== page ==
Ensemble is a new to-go food hall in Bethesda that is opening on Wednesday. Credit: Photos by Dan Schere

Ensemble, a food hall only selling items for contactless pickup and delivery, is scheduled to open Wednesday at 4856 Cordell Ave. in Bethesda.

Ensemble is the latest concept by Salis Holdings, a Washington, D.C., company that operates multiple restaurants including Ted’s Bulletin, Federalist Pig and Sidekick Bakery. It also owns the future restaurant Honeymoon Chicken.

At Ensemble, customers can order items from four separate menus for each restaurant using a mobile application.

Federalist Pig, a barbecue restaurant, includes offerings on its Ensemble menu such as a pulled pork sandwich ($13.50) and a brisket sandwich ($15.89). It has sharable entrees such as smokey chicken wings ($7).

The Ted’s Bulletin offerings include a cheeseburger ($15.29) and a crab cake sandwich ($16.29), as well as all-day breakfast items such as French toast ($11.99) and chopped brisket hash ($14.89).

Honeymoon Chicken’s menu includes both a fried and spicy chicken sandwich, for $13.49 and $13.95. It also has a shareable hot honey cauliflower dish for $6.50, in which the cauliflower is fried and tossed in the restaurant’s “signature hot honey.”

The Sidekick Bakery menu features a selection of tarts and cookies, each for $4.

Nick Salis, the senior vice president of operations for Salis Holdings, said in an interview on March 20 that the idea for Ensemble came from the COVID-19 pandemic, and the fact that pickup and delivery have become such popular dining options.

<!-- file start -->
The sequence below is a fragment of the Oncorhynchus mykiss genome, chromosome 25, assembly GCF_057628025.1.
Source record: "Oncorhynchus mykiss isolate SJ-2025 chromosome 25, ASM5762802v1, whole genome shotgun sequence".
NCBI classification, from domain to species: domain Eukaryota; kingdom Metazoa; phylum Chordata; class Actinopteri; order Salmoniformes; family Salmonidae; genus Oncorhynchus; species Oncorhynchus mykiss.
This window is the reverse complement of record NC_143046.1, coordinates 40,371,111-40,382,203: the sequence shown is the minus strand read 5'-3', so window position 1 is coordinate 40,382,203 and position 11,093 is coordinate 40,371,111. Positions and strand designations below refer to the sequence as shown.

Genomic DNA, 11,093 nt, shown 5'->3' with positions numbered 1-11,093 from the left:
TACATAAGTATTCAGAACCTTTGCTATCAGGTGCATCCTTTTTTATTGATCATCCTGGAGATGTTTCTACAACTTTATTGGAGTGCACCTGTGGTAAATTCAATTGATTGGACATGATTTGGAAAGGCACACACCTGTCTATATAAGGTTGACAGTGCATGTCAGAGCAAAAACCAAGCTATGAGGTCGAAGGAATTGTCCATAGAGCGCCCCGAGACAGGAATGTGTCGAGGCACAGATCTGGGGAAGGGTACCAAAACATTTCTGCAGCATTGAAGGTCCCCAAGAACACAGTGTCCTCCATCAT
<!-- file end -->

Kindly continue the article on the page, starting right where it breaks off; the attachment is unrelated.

Salis said Ensemble consolidates many of Salis Holdings’ restaurants under one roof by letting people order food for pickup and delivery from a central point.

“The dilemma when you’re sitting at home is, ‘Well, I want ribs from Federalist Pig and I want a breakfast burrito from Ted’s Bulletin and we have to order from separate places.’ Well, we’re here to solve that problem,” he said.

“When you’re stuck at home and you think about the experience of cuisine and the ordering process, we really wanted to fill a gap in that.”

When a customer orders food through the app, an employee enters the customer’s contact information into a database, Salis explained. He said the food will be ready in about 15 minutes. Customers are notified on the app that their order is ready.

When customers come into the restaurant, they retrieve their order from a locker by placing their phone under a scanner outside the lockers. The scanner then reads a code that the customer received from the app, and the locker containing their meal opens.

Salis said the contactless experience is ideal for the pandemic, when customers don’t want to interact with employees. Alternatively, Ensemble delivers within a three-mile radius, he said.

All of the food is made in house, in a kitchen where an executive chef from each of Salis Holdings’ brands is working, he said.

Salis explained that different parts of the kitchen are designated for preparing different foods from each of the brands. Then, all items in a particular order are packaged on a table in the center of the kitchen.

“Let’s say you’re ordering ribs from Federalist Pig and French toast from Ted’s [and] a crispy chicken sandwich from Honeymoon. It’ll all come in [to the table], [we’ll] package the order here and then go to the lockers for guests to pick up,” he said.

Dan Schere can be reached at daniel.schere@bethesdamagazine.com